Readers Write In #242: Gandhi-Nehru: Marriage of Inconvenience

Posted on August 14, 2020


(by G Waugh)

Gandhi did not believe in industrialization or technology. He thought that machines shall end up depriving man of the strength and vitality he was supposed to derive from manual labour. He thought machines by increasing production, shall multiply human needs and add to his fetish for commodity acquisition. This way he feared that man would work less, acquire more, drink and gamble away his surplus earnings, lose personal and social discipline and fall into ruin.

As a result Gandhi decided to propound his ideas of village preservation and local self-sufficiency. He wanted man to live inside small, modest holdings, shun modern medicine, improve his physical and spiritual strength by indulging in manual labour and live as much as possible frugally and simply. This could be one of the reasons why proposed his ‘Concept of Trusteeship’, an economic model where a few, chosen or trusted set of individuals shall own all surplus land, possessions and wealth and manage it on behalf of the rest of the society.


Nehru had a great admiration for Marxism and believed in parliamentary methods towards attaining an egalitarian, socialist society in the early years of his life in England. He believed in the concepts of class struggle that pit the rich against the poor and hence belonged to the growing league of supporters of the newly emerging ‘Fabian Socialist’ cause in England. When he reached India after completing his law course, he joined the local struggle against the British which soon was taken over by another barrister who returned from South Africa named MK Gandhi in 1920.

Nehru’s attraction towards Marxism was built strongly on the ‘Enlightenment’ values of scientific temperament, equality, freedom of speech and freedom against exploitation. His scientific temperament was fed by the rapid advances made by Western Europe during the early years of Industrial Revolution. He was impressedwith the way Industrial Capitalism was bringing people of different shades and roots together to work under a single roof. He strongly believed that the big machine made men forget their primitive, obsolescent identities and crushed the need for superstitions and religious beliefs.

He wanted men to develop an interest in the modern machine and trust technology to solve problems of scarcity and famine. He was an agnost when it came to religion and wanted man to develop a healthy skepticism about whatever was taught to him in the name of beliefs and practices. He knew pretty well that villages in India were backward and that people there were poor, casteist and deeply superstitious. He wanted to liberate man from the fetters imposed upon him by his village as a way to bring about social equality and progress.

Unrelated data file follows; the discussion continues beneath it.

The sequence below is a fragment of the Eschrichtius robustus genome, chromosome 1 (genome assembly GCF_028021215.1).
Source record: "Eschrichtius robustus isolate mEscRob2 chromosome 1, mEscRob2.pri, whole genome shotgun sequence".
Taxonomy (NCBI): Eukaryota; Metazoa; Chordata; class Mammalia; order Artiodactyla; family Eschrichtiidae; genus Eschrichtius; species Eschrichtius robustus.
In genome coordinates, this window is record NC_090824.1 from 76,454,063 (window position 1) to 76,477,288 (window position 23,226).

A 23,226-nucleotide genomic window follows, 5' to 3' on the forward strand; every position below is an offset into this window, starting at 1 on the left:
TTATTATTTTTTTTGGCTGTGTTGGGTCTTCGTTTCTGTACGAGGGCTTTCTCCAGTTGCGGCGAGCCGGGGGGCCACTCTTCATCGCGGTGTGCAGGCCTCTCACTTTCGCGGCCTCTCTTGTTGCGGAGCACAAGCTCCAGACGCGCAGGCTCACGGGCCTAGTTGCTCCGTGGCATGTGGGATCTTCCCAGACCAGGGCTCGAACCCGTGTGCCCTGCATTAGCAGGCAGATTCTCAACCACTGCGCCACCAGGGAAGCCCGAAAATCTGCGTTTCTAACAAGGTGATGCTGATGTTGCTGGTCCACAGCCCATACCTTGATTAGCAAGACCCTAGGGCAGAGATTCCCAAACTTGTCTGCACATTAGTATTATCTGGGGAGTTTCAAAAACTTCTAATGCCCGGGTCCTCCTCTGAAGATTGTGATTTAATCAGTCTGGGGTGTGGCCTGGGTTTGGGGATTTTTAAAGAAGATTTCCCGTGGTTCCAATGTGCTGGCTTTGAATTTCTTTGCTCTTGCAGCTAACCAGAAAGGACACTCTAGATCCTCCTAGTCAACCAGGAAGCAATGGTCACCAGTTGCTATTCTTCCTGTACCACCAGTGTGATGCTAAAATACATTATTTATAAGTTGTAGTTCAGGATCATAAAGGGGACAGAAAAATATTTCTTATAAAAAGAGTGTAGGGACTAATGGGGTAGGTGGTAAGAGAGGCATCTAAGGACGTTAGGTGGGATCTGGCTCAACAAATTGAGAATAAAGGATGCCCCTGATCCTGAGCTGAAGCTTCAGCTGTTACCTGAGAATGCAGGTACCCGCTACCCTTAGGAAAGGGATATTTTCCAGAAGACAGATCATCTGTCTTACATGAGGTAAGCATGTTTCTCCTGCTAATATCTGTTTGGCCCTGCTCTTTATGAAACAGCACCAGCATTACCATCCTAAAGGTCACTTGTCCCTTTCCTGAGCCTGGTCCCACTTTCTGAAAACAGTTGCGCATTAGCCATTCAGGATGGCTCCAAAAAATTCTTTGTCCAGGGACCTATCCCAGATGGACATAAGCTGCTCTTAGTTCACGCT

But Nehru did not allow his fascination with Industrial Capitalism to morph into devotion for its underlying tenets. He was deeply suspicious about the intentions of the rich, well-to-do few who controlled the levers of both political power and the economy. He wanted production capacities to expand, the basic needs of man to be fulfilled, his standards of living to be improved significantly even if his impulses to consume and enrich himself with material necessities were given a free rein. But he was a cautious man and a controlled dreamer. He believed in the capacity of the State to regulate the market, redistribute wealth and build a self-reliant national economy.


Gandhi was deeply worried about India’s caste problems. He couldn’t digest the fact that a significant portion of the population was forced to do only menial jobs such as manual scavenging, burying of the dead, deskinning of cattle carcasses for industrial use, etc. He badly wanted to find a way out.

He spent a lot of time in the poorest districts of India where caste exploitation was at its peak. He shared his living space with the most exploited people listening to their problems and contemplating solutions. Whenever he found new recruits for his struggle against the British, he made them wash dishes and clean toilets, tasks which hitherto were considered the duty of the oppressed castes.

His reliance on the concept of self-sufficient village economies helped him revive and popularize the practice of Charkha-spinning. He was worried about the livelihoods of thousands of poor Indians who abandoned their employment and businesses to joinhis struggle against the British. He bought Charkhas and taught them how to spin and make cloth. The intense labour that the Charkha entailed, he believed strongly will benefit them both physically and spiritually.  The hand-spun cloth was also used in turn to challenge the hegemony of machine-made cloth introduced into India by the British. By the use of Charkha, Gandhi was challenging not only the imperial British but also the enslaving influence of the modern machine.